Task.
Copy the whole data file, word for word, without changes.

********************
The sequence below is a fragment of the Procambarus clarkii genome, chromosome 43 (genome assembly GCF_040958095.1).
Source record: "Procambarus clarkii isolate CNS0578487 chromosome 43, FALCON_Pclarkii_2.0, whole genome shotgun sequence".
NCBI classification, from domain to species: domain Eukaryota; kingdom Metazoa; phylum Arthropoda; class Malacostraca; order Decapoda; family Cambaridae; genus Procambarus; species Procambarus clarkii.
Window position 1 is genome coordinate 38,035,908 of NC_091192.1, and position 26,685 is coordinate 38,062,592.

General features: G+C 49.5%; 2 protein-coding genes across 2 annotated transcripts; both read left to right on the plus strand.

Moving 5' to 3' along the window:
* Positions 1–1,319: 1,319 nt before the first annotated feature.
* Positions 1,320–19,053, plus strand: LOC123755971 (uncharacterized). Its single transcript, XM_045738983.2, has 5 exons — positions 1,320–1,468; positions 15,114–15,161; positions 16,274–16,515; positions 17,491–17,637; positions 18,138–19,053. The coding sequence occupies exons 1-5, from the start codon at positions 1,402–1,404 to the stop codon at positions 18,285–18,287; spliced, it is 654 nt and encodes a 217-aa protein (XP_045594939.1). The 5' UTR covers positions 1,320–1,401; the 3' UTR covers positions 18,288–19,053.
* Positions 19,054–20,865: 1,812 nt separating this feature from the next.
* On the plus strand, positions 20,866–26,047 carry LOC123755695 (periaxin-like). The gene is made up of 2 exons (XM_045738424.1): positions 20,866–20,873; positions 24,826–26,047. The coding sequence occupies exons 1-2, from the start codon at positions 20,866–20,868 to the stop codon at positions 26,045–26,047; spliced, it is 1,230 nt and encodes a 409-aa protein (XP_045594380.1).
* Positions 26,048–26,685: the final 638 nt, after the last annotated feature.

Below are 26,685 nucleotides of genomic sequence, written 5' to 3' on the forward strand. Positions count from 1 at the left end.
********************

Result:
The sequence below is a fragment of the Procambarus clarkii genome, chromosome 43 (genome assembly GCF_040958095.1).
Source record: "Procambarus clarkii isolate CNS0578487 chromosome 43, FALCON_Pclarkii_2.0, whole genome shotgun sequence".
NCBI classification, from domain to species: domain Eukaryota; kingdom Metazoa; phylum Arthropoda; class Malacostraca; order Decapoda; family Cambaridae; genus Procambarus; species Procambarus clarkii.
Window position 1 is genome coordinate 38,035,908 of NC_091192.1, and position 26,685 is coordinate 38,062,592.

General features: G+C 49.5%; 2 protein-coding genes across 2 annotated transcripts; both read left to right on the plus strand.

Moving 5' to 3' along the window:
* Positions 1–1,319: 1,319 nt before the first annotated feature.
* Positions 1,320–19,053, plus strand: LOC123755971 (uncharacterized). Its single transcript, XM_045738983.2, has 5 exons — positions 1,320–1,468; positions 15,114–15,161; positions 16,274–16,515; positions 17,491–17,637; positions 18,138–19,053. The coding sequence occupies exons 1-5, from the start codon at positions 1,402–1,404 to the stop codon at positions 18,285–18,287; spliced, it is 654 nt and encodes a 217-aa protein (XP_045594939.1). The 5' UTR covers positions 1,320–1,401; the 3' UTR covers positions 18,288–19,053.
* Positions 19,054–20,865: 1,812 nt separating this feature from the next.
* On the plus strand, positions 20,866–26,047 carry LOC123755695 (periaxin-like). The gene is made up of 2 exons (XM_045738424.1): positions 20,866–20,873; positions 24,826–26,047. The coding sequence occupies exons 1-2, from the start codon at positions 20,866–20,868 to the stop codon at positions 26,045–26,047; spliced, it is 1,230 nt and encodes a 409-aa protein (XP_045594380.1).
* Positions 26,048–26,685: the final 638 nt, after the last annotated feature.

Below are 26,685 nucleotides of genomic sequence, written 5' to 3' on the forward strand. Positions count from 1 at the left end.